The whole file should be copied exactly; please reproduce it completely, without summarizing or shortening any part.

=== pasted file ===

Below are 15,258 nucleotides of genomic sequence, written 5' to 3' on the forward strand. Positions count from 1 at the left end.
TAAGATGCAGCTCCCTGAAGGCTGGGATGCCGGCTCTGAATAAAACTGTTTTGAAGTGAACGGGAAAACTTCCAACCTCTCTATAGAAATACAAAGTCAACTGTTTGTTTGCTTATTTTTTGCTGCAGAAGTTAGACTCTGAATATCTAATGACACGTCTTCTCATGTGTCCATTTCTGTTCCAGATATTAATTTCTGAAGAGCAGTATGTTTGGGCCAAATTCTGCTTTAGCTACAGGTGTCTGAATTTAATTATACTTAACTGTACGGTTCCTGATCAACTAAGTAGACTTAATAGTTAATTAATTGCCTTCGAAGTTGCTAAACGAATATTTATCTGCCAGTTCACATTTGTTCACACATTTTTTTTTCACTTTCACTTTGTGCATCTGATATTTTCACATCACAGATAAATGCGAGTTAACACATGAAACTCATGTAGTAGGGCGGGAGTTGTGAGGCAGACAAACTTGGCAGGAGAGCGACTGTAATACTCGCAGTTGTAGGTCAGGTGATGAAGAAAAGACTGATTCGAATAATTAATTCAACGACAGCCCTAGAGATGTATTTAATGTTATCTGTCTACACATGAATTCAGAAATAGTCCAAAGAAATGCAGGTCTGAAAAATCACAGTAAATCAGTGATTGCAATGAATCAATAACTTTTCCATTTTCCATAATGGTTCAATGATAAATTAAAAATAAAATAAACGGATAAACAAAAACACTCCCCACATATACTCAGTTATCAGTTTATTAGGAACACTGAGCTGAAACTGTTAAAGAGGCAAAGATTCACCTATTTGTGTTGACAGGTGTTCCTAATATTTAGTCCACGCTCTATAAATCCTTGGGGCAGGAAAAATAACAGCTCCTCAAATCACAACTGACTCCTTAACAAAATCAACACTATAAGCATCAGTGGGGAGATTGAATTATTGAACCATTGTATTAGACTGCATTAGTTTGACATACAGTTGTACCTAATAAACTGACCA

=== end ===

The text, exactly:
Below are 15,258 nucleotides of genomic sequence, written 5' to 3' on the forward strand. Positions count from 1 at the left end.
TAAGATGCAGCTCCCTGAAGGCTGGGATGCCGGCTCTGAATAAAACTGTTTTGAAGTGAACGGGAAAACTTCCAACCTCTCTATAGAAATACAAAGTCAACTGTTTGTTTGCTTATTTTTTGCTGCAGAAGTTAGACTCTGAATATCTAATGACACGTCTTCTCATGTGTCCATTTCTGTTCCAGATATTAATTTCTGAAGAGCAGTATGTTTGGGCCAAATTCTGCTTTAGCTACAGGTGTCTGAATTTAATTATACTTAACTGTACGGTTCCTGATCAACTAAGTAGACTTAATAGTTAATTAATTGCCTTCGAAGTTGCTAAACGAATATTTATCTGCCAGTTCACATTTGTTCACACATTTTTTTTTCACTTTCACTTTGTGCATCTGATATTTTCACATCACAGATAAATGCGAGTTAACACATGAAACTCATGTAGTAGGGCGGGAGTTGTGAGGCAGACAAACTTGGCAGGAGAGCGACTGTAATACTCGCAGTTGTAGGTCAGGTGATGAAGAAAAGACTGATTCGAATAATTAATTCAACGACAGCCCTAGAGATGTATTTAATGTTATCTGTCTACACATGAATTCAGAAATAGTCCAAAGAAATGCAGGTCTGAAAAATCACAGTAAATCAGTGATTGCAATGAATCAATAACTTTTCCATTTTCCATAATGGTTCAATGATAAATTAAAAATAAAATAAACGGATAAACAAAAACACTCCCCACATATACTCAGTTATCAGTTTATTAGGAACACTGAGCTGAAACTGTTAAAGAGGCAAAGATTCACCTATTTGTGTTGACAGGTGTTCCTAATATTTAGTCCACGCTCTATAAATCCTTGGGGCAGGAAAAATAACAGCTCCTCAAATCACAACTGACTCCTTAACAAAATCAACACTATAAGCATCAGTGGGGAGATTGAATTATTGAACCATTGTATTAGACTGCATTAGTTTGACATACAGTTGTACCTAATAAACTGACCA